I left the garden for the longest I have ever left it this summer. Two whole months. Early August I came home to a mass of overgrown plants, dead plants and weeds.
Retirement came shortly after we started the gardens in 2001, and we began to travel, so I was used to leaving it for 6 week intervals and the work involved in getting it back in shape again. But I was not prepared for what came next.
Within 3 days of our return I was diagnosed with breast cancer. Then 3 days later crossing the corner of the pool I miss-stepped right into the pool resulting in some significant injuries to both my legs and an ambulance trip to the ER. Now I couldn't go out into the garden at all.
|Oxblood lilies begin to bloom|
My life had changed for ever. It has now been more than 7 weeks since this all began and much has happened. I have a team of people working on saving my life so I can garden again. Two surgeons, oncologist, incredibly dedicated nurses and staff at Texas Oncology and St David's hospital, radiologists, geneticists, pharmacists. I have already had two 'chair days' as a young friend calls them, which is usually my best day as it is the end of a 3 weekly chemo cycle when some of the side effects have started to subside. I will have 6 in all followed by a further 6 less toxic infusions with some kind of surgery in the mix. It will take a year. As the doctor said, "We have our work cut out for us" but the prognosis is excellent. Last week I lost my hair. It wasn't as scary as I thought it would be. In fact it was a relief. I found a lovely wig which is so easy to take care of and I am now more comfortable walking around the house with my shaved head. Rather like old Scrooge I wear a night cap.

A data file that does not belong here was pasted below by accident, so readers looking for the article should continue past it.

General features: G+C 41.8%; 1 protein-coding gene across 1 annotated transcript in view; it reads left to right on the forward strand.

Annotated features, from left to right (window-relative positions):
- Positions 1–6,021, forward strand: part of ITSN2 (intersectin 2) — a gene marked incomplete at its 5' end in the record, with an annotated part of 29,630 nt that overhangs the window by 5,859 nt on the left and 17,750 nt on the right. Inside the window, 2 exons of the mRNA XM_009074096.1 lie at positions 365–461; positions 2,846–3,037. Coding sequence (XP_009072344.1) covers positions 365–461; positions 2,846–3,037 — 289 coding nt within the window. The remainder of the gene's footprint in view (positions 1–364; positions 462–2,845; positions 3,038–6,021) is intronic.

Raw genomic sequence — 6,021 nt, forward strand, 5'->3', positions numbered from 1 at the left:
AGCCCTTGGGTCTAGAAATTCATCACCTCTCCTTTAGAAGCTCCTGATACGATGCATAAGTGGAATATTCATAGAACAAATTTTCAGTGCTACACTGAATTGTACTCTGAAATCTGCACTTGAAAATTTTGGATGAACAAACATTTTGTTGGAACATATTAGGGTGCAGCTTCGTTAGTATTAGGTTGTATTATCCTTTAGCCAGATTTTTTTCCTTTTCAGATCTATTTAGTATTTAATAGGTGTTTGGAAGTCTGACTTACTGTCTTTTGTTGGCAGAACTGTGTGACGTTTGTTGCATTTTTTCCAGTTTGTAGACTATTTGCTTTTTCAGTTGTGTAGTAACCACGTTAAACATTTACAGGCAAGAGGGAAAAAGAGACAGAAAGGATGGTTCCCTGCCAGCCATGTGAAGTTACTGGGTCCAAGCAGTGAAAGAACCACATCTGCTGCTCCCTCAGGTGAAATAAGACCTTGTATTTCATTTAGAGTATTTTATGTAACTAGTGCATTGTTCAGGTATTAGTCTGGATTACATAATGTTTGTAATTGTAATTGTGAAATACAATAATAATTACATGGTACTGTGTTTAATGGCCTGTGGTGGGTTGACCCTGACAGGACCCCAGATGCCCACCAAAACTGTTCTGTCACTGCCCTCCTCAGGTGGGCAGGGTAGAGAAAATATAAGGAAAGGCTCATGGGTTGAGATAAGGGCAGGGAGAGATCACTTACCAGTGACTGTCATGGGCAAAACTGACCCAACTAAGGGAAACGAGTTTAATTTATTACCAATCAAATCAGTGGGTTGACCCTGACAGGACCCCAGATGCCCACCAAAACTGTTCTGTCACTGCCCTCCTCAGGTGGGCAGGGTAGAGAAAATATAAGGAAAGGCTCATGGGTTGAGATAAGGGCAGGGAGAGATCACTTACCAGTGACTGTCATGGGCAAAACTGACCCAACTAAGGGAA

|The Mandevilla vine is starting to bloom too|
|Clematis climbing the lime tree|
Texas Oncology even took care of my footwear needs when I forgot my socks last week. A little note inside said " You are toe-tally strong! The stars at night in Texas are big and bright and so are you!"
|cancer patients keep their feet warm with socks donated by Triumph Warrior|
And for those with no garden or housebound a simple plant to care for inside the house is a good substitute. A friend of mine, who is not a gardener and is currently in hospital, was looking at photographs on Instagram this morning and saw my photo of the oxblood lilies. She emailed me about how uplifting it was to look at photos of flowers rather than hospital walls.
I hope to spend more time in the garden as the weather cools. I am not going to miss one of the best gardening opportunities of the Texas year.